Understanding Working Mothers
Thank you for Ruth Tucker’s informative overview on “Working Mothers” [July 15]. The 70 percent of working women who are “single, widowed, divorced, or married to men who are either unemployed or earn less than $15,000 a year” surely need the support of caring Christians.
I am concerned, however, about those of the remaining 30 percent who are Christian mothers employed at “meaningful careers,” or, as stated in Karen Hiner’s letter in the same issue, those with “achievement needs that can only be filled in a career.” How do they support pursuing “achievement needs” scripturally? Jesus taught a life of “denying one’s self” (Luke 9:23) and “emptying one’s self” (Phil. 2:6). Where did he teach pursuing self-fulfillment, especially at the expense of one’s family?
Apple Valley, Minn.
“Working Mothers” is the best overview of the situation I have read. I am a career wife considering starting a family. One of my great fears is the large opposition I know I will encounter from Christians if I decide to continue to work. It is time for the church to support working mothers instead of condemning them.
LINDA VAN GRISVAN
Does CT really need to side with the fashionable view that puts working mothers ahead of those who work at home? At least you could have balanced this article with one that would articulate the biblical priority of the young Christian wife and mother.
MRS. TOM DODSON
Some mothers don’t have to work? Only those who hold salaried jobs outside the home are working mothers? When will conservative Christians, who supposedly hold motherhood and home life in such high regard, learn to avoid the kind of stereotypical language that implicitly trivializes those concepts?
Biblical Christianity has always been most powerful in its effect upon society by calling people to God’s higher standards, not by accommodating majority trends. Churches and their family ministries can best help Christian wives not by accepting their working-mother lifestyle, but by calling them to consider carefully their biblical roles above middle-class “needs” and self-realization.
The vast majority of married women in the paid labor force are there by choice; they are working not for survival, but because they are unwilling to accept the standard of living they would have on only their husband’s income. The notion that society is obligated to provide day care for the children of these mothers is ridiculous. Once we supply them with free babysitting, what will they demand next? Will we be asked to provide them with cars and gas so they can get to work?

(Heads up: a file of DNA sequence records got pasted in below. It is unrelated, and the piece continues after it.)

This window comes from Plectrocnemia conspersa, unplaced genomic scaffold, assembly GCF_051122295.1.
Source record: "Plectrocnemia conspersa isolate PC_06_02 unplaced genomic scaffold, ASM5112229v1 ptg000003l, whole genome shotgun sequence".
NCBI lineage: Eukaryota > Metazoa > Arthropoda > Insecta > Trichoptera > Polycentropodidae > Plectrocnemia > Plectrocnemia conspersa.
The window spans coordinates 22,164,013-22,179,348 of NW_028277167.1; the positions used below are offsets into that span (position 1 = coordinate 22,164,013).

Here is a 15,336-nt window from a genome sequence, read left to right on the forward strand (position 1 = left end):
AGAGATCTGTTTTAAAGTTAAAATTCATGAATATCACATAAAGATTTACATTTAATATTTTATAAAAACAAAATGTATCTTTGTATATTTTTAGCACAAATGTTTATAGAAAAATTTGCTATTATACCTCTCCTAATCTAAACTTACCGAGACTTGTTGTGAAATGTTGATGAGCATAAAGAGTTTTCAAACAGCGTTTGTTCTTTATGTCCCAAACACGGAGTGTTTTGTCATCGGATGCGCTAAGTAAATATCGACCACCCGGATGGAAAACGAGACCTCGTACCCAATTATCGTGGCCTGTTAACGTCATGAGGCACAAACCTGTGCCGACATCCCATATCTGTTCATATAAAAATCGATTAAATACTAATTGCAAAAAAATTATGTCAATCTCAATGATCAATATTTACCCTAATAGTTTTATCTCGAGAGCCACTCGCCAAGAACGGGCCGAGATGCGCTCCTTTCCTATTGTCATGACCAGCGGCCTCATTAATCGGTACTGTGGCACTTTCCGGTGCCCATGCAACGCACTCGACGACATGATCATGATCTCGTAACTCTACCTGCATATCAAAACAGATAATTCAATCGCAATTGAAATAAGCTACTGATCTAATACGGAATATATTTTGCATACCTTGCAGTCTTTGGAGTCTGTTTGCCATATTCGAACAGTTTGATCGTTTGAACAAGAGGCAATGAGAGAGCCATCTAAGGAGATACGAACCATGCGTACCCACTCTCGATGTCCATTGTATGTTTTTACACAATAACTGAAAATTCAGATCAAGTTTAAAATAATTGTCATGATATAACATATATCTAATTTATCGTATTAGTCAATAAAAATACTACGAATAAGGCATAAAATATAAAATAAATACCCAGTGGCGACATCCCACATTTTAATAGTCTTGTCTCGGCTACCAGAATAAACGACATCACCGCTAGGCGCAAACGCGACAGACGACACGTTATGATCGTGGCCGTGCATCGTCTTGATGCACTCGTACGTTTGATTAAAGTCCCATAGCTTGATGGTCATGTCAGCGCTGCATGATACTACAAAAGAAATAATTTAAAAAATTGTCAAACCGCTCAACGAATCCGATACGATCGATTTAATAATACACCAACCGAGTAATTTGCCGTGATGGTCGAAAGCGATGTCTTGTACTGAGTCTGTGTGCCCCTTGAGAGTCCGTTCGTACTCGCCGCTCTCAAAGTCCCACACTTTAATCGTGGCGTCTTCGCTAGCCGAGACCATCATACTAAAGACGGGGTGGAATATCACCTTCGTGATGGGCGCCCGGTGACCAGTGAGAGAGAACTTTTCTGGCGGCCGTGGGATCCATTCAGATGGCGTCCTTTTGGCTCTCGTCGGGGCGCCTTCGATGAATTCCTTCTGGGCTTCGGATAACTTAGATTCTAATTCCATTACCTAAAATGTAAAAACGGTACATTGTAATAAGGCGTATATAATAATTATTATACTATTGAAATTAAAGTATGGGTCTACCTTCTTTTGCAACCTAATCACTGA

In the city in which I live, the approximate average price of a home is close to $120,000. Perhaps the well-meaning Schlaflys and LaHayes should concentrate their energies on reversing the economic momentum of our country. Or, perhaps, they could expedite a little of this energy to unite our churches on the issue of good quality day care for the little ones whose daddies are not in the position to bring home $50,000 and above in order to provide a decent and safe home environment, therefore requiring both parents to work.
San Diego, Calif.
Needed: A theology of dying
Beth Spring’s article on the ministry of hospice to the terminally ill was excellent and needed to be said [“A Genuinely ‘Good Death,’ ” July 15]. Southwest Christian Church is to be honored for their caring and providing financing so liberally.
As a ten-year veteran of our local hospice, I know how hard it is to finance such a program. Seminaries need to revise their training to provide a theology of dying, death, and the hereafter.
ROBERT W. DINGMAN
Westlake Village, Calif.
Take Me Out To The Ball Game
Baseball’s got almost everything we want in a church: Excitement. Anticipation. Crowds. And maybe, just maybe, there’s something in America’s pastime that church-growth experts should be paying attention to. The thought struck me while talking with a friend from another church. They needed a youth pastor. We needed a second-string … er, substitute pianist. He offered a trade (their keyboard bench is deep). I held out for a preacher to be named later, and the trade fell through. But it started me thinking.
Instead of handing out bulletins, the ushers could walk up and down the aisles: “Programs! Programs here! Can’t tell your hymns without a program!” Inside, worshipers would find the pastor’s stats: won-lost record, errors (people already keep track of them), and EAA (Earned Amen Average).
At strategic moments during the service the organist could play “CHARGE”! If the soloist were especially good, fireworks in the choir loft could touch off a celebration.
Vendors in the aisles could replace stewardship drives, selling pens and highlighters to take notes. Or Bibles and commentaries. If the sermon ran a bit long, peanuts and chili dogs could ease the congregation past noon.
If the pastor were having trouble with his sermon, he could be pulled by the elders for a “pinch preacher.” Of course, if that happened too often he might be fired, or sent down to a minor league church. I could name several elders who already act like George Steinbrenner. And a few pastors who feel about as secure in their positions as Billy Martin!
There are still a few flaws in the plan, however. For instance, just think what cleats would do to the carpeting.
What middle of the road?